- Use enough cavalry to give the feeling of power./numbers that their appearance must have made at Culloden for the Jacobites to send so much of their forceto face them on their right flank (I tend to scale back cavalry compared to infantry and in 28mm this can make sense, 10mm gives more options and space for more cavalry)
I was undecided about the basing even as I was creating it. Normally I use a base and proceed to fill it with troops. Unlike 28mm, I have been trying to reduce Regiments to one stand to save moving multiples of bases per turn. As described above, the need split the 10th to cover both flanks meant that I didn't have this option. So I decided to put two Troops on one base (one Squadron). This meant a small gap between troops. It looks unusual, but will hopefully grow on me! The practicality will become more apparant in the game. I don't have a need for individual cavalry Troops to run about on their own.
The flags came cast on so required some research and painting. The excellent resource at www.kronoskaf.com has helped in so many ways with my British Army.
The larger number of figures used, 30 figures for Cobhams 10th Dragoons, meant that I could use both the Kings and Regimental colours and it wouldn't look 'flag heavy'.
In addition to the cavalry I now have all of the Royal Artillery I require. Below are 3 pounders with crews. I'm still unsure what to do about the artillery in the game. If I was to issue the guns out to scale then I would need just one piece for the whole army. This looks a bit wrong, especially as guns tended to be placed between infantry Regiments.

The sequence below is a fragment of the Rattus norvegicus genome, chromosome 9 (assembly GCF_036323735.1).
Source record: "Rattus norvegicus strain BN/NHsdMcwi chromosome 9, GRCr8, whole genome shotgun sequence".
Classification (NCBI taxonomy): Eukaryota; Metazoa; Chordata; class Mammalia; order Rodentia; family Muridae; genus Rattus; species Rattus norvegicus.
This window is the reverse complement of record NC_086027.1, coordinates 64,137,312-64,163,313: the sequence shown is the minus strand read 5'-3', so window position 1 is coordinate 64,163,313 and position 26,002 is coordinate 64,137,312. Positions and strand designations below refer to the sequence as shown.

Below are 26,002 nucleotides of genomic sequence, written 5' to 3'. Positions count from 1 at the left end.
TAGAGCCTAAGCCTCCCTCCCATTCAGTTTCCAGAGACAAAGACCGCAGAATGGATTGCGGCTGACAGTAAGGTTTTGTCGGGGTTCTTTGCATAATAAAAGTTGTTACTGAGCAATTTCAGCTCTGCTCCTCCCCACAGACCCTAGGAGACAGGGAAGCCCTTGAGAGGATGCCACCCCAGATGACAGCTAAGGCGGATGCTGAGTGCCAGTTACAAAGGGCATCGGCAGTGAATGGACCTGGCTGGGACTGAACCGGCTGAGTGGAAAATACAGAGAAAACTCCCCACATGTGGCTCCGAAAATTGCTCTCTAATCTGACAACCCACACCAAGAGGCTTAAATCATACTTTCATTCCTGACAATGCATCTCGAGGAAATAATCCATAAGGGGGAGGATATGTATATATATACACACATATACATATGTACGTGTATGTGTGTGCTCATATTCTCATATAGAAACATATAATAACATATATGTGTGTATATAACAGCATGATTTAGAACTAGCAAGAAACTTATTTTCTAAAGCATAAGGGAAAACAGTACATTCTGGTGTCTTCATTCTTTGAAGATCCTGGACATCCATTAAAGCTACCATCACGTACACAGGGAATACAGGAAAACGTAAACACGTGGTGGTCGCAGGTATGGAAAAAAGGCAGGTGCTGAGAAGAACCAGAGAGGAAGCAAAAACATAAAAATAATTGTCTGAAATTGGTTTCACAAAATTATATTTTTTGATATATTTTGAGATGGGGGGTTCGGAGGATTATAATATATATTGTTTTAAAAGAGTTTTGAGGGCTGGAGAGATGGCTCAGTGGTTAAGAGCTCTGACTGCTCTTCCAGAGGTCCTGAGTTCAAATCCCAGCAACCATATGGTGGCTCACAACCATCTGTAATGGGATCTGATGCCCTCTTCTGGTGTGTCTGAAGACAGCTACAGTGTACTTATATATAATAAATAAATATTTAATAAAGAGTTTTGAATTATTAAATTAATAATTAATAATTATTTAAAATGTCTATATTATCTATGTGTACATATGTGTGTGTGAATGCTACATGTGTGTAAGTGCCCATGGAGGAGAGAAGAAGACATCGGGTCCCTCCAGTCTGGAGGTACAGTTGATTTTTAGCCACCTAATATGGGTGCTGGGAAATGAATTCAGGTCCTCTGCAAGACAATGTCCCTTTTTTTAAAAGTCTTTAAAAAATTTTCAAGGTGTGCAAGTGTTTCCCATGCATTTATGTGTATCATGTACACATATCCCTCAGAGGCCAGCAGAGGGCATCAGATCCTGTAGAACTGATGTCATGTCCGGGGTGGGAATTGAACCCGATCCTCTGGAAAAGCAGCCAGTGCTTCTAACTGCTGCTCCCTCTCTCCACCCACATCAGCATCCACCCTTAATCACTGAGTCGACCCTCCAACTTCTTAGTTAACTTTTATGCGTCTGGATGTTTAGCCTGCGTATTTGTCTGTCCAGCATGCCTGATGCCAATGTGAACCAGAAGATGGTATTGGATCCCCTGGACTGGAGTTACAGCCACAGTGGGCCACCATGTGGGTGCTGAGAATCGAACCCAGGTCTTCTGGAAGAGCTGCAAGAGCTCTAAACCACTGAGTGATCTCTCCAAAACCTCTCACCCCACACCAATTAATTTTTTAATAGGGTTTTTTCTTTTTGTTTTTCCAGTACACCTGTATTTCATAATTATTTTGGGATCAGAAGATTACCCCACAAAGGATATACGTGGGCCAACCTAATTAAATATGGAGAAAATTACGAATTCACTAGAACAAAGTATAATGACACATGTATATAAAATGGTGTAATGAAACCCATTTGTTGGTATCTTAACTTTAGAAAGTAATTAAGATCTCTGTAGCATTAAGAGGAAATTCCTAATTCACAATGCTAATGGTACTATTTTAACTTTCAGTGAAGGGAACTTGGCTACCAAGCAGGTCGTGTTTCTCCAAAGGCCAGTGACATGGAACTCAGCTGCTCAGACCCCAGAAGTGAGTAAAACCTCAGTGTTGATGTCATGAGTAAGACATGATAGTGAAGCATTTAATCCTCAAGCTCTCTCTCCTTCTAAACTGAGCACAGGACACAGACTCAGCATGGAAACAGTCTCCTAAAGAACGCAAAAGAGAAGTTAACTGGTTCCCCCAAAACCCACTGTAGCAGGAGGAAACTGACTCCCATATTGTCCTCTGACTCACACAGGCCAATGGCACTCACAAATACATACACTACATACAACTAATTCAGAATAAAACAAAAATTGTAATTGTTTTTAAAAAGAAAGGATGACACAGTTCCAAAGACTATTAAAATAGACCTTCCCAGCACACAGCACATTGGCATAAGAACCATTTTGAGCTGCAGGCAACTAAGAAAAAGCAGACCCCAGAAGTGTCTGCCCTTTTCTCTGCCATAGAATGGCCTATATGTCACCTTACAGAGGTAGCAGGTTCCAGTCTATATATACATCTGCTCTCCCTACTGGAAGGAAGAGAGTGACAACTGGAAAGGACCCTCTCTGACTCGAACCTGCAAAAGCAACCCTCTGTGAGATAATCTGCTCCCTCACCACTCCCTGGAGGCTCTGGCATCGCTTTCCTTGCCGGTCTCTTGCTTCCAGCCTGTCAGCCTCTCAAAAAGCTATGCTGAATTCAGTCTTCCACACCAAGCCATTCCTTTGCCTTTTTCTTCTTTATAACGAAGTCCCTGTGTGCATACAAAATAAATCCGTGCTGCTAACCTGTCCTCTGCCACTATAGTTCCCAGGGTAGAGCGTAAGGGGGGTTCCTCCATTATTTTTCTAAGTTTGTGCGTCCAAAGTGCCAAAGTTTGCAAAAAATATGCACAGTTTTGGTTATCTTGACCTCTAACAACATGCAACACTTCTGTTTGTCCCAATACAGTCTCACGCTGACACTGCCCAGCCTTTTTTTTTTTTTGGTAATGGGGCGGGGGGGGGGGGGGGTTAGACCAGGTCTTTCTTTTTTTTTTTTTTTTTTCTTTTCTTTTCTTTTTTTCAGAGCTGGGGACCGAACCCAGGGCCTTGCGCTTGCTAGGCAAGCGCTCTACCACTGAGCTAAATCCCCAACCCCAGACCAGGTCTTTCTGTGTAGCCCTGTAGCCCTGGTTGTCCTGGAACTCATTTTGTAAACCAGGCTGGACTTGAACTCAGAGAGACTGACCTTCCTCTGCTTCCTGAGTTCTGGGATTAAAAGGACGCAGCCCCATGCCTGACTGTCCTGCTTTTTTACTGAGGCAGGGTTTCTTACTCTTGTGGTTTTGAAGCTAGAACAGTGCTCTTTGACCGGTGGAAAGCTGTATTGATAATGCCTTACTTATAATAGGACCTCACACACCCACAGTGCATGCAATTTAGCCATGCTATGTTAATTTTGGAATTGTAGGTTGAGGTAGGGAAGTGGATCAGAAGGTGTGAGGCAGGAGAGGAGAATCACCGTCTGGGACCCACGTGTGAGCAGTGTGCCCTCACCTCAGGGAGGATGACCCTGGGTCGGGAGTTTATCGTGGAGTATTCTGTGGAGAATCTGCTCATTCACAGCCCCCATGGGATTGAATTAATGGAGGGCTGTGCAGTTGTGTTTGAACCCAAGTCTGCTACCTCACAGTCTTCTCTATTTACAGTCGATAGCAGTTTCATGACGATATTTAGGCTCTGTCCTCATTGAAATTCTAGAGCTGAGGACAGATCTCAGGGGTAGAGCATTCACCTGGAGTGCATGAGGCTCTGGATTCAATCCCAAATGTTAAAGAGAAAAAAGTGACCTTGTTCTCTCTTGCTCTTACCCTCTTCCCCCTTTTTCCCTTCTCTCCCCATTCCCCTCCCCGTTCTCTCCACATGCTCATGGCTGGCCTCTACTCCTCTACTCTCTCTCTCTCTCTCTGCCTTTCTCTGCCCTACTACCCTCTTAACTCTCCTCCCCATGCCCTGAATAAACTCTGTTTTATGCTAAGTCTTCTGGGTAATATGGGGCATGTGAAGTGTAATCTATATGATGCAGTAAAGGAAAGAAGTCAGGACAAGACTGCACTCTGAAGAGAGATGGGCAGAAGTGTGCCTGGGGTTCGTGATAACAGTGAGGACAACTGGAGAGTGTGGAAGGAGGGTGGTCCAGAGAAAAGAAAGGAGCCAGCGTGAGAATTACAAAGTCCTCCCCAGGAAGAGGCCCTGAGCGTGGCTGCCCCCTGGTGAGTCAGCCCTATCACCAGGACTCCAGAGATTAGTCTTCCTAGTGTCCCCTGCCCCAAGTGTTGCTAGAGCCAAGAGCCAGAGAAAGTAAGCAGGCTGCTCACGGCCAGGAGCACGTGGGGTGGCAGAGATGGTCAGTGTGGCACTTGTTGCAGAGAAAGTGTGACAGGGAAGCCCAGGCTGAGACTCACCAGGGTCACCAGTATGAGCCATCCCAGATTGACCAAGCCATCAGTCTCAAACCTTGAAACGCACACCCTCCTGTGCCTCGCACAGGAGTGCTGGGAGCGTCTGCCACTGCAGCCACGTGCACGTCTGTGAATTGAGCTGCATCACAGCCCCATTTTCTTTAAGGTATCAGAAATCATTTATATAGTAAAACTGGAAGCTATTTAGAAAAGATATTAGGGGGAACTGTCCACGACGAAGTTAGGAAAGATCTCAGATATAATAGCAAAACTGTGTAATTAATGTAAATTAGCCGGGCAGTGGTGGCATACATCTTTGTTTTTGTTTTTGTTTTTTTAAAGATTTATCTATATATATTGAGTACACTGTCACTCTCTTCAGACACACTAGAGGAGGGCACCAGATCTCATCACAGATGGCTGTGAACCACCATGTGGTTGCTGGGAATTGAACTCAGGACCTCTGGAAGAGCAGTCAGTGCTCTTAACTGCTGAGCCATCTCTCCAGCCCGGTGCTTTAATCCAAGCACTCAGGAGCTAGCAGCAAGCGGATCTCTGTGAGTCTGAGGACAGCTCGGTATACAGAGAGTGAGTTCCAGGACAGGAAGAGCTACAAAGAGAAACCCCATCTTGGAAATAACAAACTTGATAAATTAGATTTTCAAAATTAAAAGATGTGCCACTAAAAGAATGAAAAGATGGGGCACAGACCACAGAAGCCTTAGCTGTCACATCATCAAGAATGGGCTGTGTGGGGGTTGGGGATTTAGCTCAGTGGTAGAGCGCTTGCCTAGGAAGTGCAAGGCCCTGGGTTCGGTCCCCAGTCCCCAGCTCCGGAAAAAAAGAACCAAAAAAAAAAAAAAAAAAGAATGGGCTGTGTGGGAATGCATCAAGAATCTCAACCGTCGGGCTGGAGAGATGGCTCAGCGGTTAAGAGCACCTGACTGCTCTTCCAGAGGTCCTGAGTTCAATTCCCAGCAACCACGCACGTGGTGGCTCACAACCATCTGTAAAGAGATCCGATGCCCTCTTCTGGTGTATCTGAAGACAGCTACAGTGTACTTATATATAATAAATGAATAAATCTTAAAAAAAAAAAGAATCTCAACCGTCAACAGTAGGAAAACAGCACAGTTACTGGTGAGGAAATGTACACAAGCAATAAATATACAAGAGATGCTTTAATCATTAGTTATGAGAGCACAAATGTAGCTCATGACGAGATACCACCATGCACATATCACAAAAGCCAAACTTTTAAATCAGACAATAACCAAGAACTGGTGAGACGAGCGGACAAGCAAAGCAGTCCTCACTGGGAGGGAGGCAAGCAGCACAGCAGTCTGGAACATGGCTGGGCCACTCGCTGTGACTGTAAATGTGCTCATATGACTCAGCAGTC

To cover all options, I decided to paint all of the contents of the two packets of guns and crews. This gives me options for later. So I now have 6 x 3 Pdr guns.
The Royal Artillery also had Coehorn mortars on the battlefield. These were not reported to have been effective. The soft boggy ground at Culloden probably minimised the effect of the mortar rounds. Even so I decided to include them for completeness, even if it might take some pretty good dice throws to get any hits in the game!
I took the opportunity to take photos of the figures with both my Samsung Galaxy camera on the smartphone as well as with my 14 year old Olympus digital camera. Interestingly both seemed to perform as well as the other so that didn't really help in my experiment.
I'm doing my very best to stick with this particular Jacobite Rebellion British Army project. I have so many other interests trying to pull me in different directions. Last week I purchased one of the Too Fat Lardies Christmas Specials just to get their Boer War rules and some scenarios. This has proved to be really interesting and given me a lot of ideas. The rules really are quite a revelation with their mechanics and I am really keen to try them (which means building an army first!). Still it's all khaki...how long could it take..!
Tuesday, 28 April 2020